Over the centuries, the existence of Unidentified Flying Objects (UFO) has become an extensively scrutinized subject. In fact, in 1948, the American Air Force started studying these phenomena in depth, and the Project Blue Book commenced. Because of this confusion, different scientists have been tackling this issue using different approaches, where they have concluded on the existence of UFO and given evidence for their arguments. Therefore, this discussion will compare and contrast the arguments of three scientists, Edward Condon, Royston Paynter, and Allen Hayek. In addition, there will be an evaluation of their evidence and the conclusions each provides.
In their scientific evaluations, Condon, Hayek, and Paynter presented one similarity about the existence of UFOs. They have all indicated that this topic has been there and is persistently popping up in current society. In addition, they feel that the topic is in the midst of great confusion, and they suggest that scientists should undertake more research to clarify and ascertain the existence of UFOs. Nonetheless, their arguments have differed in various ways. For instance, Condon insists that whether the UFO issue is studied or not, it certainly does not advance the scientific field in any way (Condon & Gillmor, 1969). Hayek’s argument contrasts with his perception that UFOs exist, but their legitimacy can only be substantiated if the scientists involved should first determine if this topic would positively influence the scientific progress (Hynek, 1972). On the other hand, Paynter’s argument contrasts with the UFO existence because he seems to agree with skeptics and puts a condition that this Phenomenon can only be legitimized if physical evidence is provided (Carroll, 2011).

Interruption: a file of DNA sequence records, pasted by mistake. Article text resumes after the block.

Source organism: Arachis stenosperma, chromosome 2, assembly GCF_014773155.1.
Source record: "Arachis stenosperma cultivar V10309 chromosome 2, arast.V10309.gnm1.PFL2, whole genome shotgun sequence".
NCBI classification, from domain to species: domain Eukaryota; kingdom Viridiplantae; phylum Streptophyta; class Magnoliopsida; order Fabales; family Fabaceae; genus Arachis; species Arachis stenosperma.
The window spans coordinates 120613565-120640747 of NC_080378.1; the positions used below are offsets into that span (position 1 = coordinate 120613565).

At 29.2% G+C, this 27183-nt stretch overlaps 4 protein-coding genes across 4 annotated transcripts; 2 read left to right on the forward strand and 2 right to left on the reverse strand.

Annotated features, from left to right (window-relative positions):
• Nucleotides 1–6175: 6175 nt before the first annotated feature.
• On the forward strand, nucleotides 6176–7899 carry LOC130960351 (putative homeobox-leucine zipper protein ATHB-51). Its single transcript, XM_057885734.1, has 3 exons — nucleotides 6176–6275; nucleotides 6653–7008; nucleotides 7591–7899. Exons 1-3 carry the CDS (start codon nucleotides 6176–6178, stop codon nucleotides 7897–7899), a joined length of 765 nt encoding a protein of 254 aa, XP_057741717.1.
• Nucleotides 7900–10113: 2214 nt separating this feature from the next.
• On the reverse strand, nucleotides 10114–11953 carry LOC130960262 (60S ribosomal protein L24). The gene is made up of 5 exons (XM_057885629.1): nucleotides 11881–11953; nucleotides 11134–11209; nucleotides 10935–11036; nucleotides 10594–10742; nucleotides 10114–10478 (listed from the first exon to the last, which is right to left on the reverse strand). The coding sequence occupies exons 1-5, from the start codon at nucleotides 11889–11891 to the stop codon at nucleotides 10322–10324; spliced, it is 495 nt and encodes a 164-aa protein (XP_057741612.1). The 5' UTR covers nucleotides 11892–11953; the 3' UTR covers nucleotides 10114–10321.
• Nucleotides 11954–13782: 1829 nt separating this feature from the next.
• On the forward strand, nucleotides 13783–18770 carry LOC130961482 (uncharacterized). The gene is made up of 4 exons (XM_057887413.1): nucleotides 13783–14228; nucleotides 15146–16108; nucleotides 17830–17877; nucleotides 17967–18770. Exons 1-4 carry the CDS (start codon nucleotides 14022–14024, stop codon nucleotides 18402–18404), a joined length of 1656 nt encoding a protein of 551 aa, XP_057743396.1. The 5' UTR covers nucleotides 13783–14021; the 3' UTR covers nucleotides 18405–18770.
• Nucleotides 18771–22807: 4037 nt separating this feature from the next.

All the three scientists, Hayek, Condon, and Paynter, have indeed presented their conclusions logically, ensuring that they have also provided a significant proof for their assertions. Condon concludes that no scientific advancement can be substantiated from researching on the UFO phenomena. He avers that even after studying the subject for 21 years, he has not determined that they exist. Moreover, he argues that the scientists who are directly associated with this issue have shown very little interest in this topic. Besides, he indicates that teaching this subject in schools causes more harm to learners because the information consumed is not well founded on scientific evidence (Condon & Gillmor, 1969).
Hayek, on the other hand, has concluded that scientific studies on UFO have been presented in a much-disorganized manner. Therefore, a statistical approach should be used to evaluate any information connected to the UFO phenomena to ensure that every aspect is fully explored. He draws evidence that the UFO subject has not been fully accepted in the scientific field. Further, trained personnel have not adequately examined this topic, and it lacks the proper attention of the concerned scientists, a situation that has increased confusion towards the understanding the existence of UFOs (Hynek, 1972).
Paynter concludes that UFOs existence will continue to be a dubious claim, which needs physical evidence from scientists to confirm its legitimacy. He continues to explain that if aliens can leave any proof of their visits, scientists can use this evidence to determine where they originated. In fact, this is the consideration that any object coming from another planet would have different chemical compositions, which can be related to their origins (Carroll, 2011).
From the three conclusions, Hayek’s argument can be established as the best argument because his argument has shown that scientists have collected plenty of information regarding the existence of UFOs. However, despite his scientific argument, it has become hard to make a legitimate conclusion regarding these objects because the information that has been gathered is scattered and disorganized.
As is evident from the above analysis, the UFOs existence has lingered for years, making the topic more confusing to laymen and scientists. However, all experts agree that studies should be carried out to substantiate the existence of these objects. In essence, more research and gathering of relevant information will make more sense on the issue and bring more understanding.
Carroll, R. (2011). The Skeptic’s dictionary: A collection of strange beliefs, amusing deceptions, and dangerous delusions. John Wiley & Sons.
Condon, E. U., & Gillmor, D. S. (1969). Scientific study of unidentified flying objects. Scientific study of unidentified flying objects., by Condon, EU; Gillmor, DS. New York, NY (USA): Bantam Books, 1.
Hynek, J. A. (1972). The UFO experience: A scientific inquiry. The UFO experience: A scientific inquiry., by Hynek, JA. Chicago, IL (USA): Henry Regnery, 12+ 276 p., 1.